CLEVELAND - Indians rookie outfielder Trevor Crowe couldn't contain the grin that kept creasing his face as he took a few minutes before Sunday's game to share his thoughts of his time so far in the big leagues.
"I'm still extremely excited about being here every morning when I wake up," admitted Crowe, the Tribe's first-round pick (14th overall) in the 2005 draft out of the University of Arizona. "I'm finally at the point where it's all about winning."
Initially on the fast track to the big leagues, Crowe was slowed by a hanful of injuries the last few years via a lower back strain and a few oblique strains. A spark plug on the base paths, Crowe struggled to overcome a failed experiment to convert to a second baseman in 2007, finishing the season batting a disappointing .259.
But once he overcame the most recent oblique strain last year, the switch-hitter was back to his old self, combining to bat .302 between Double-A Akron and Triple-A Buffalo.
An outstanding spring training this season caught the eye of the Tribe brass. As soon as the injury-prone David Dellucci was sidelined with a hamstring injury towards the end of camp, Crowe was recalled and made his major-league debut April 9th versus Texas.
Crowe admitted hearing the words that he'd made the Indians Opening Day roster is something he'll never forget.
"Even in spring training when they told me I'd made the team, it was like playing with a weight off my shoulders," he said. "Because there's no destination disease. You're not trying to get to the big leagues anymore. You can just go out and be yourself."
However, how long he stays with the big league club is still up in the air.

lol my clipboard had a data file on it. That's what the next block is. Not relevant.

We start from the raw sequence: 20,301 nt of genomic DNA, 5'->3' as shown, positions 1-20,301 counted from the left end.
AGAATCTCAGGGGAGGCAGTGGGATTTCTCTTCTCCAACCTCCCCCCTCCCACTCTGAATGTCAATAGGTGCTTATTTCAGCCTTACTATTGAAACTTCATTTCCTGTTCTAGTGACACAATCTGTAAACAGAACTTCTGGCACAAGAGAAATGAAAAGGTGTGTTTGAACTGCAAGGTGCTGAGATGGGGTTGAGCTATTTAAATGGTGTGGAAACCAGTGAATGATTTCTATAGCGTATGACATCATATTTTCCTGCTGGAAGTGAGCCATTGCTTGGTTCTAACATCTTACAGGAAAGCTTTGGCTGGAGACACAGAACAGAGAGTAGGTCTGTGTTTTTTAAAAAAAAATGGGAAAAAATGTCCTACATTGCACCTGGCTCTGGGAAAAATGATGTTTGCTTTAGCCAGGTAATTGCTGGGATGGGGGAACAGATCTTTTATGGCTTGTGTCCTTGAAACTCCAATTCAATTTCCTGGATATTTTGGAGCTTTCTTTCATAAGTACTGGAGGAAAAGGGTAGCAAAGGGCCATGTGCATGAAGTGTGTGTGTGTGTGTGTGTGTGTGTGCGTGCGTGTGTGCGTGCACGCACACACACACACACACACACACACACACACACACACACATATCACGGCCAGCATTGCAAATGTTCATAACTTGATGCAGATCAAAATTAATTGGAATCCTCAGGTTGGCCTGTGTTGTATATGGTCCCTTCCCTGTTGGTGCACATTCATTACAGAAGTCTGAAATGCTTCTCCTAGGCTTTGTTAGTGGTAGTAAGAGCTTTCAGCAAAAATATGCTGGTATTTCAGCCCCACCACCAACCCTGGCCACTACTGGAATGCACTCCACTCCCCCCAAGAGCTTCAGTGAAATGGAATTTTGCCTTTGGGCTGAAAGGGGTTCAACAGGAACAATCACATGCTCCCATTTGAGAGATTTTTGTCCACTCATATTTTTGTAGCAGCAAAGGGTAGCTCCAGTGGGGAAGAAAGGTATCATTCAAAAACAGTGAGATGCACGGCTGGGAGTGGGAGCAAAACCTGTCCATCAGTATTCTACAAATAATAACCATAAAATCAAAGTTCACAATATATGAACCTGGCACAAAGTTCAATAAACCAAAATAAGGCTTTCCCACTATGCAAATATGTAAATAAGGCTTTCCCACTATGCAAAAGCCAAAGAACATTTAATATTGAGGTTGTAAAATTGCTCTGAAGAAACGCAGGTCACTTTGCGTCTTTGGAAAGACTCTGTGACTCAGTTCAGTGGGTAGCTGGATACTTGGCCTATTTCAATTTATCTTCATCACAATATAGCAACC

"I'm just trying to focus on today," Crowe said. "I figure if I can help the team win, it'll extend my time automatically."
Unfortunately, Crowe's new team is off to a miserable 0-5 start. And with the opportunity to make his mark with the bases loaded in the third inning Sunday, he struck out for the second time in the game. Angry at himself, he snapped his bat in two over his knee as he turned and headed toward the dugout.
But when he got the same bases-loaded shot in the fifth, Crowe delivered a two-run double to right center field that scored Jhonny Peralta and Shin-Soo Choo and extended the Indians lead to 5-1 over visiting Toronto.
Despite the Tribe's early struggles, Crowe has been impressed with the way everyone around him is handling unnerving situation.
"One thing I've really been impressed with is (manager Eric) Wedge's poise," Crowe said. "There's no panic whatsoever. He talks about 'the process' all the time. And by his demeanor, you can see he believes it. Even though we're sitting here 0-5, he's coming in a with a good atittude. There's no panic, just a lot of poise."
While Crowe says most of baseball is the same whether in the major or minor leagues, there's subtle differences.
"The No.1 thing I'm realizing that's different in the big league is how hard all these guys work on a day-to-day basis," he said. "The effort level and the will to win up here is so tangible, you can see it."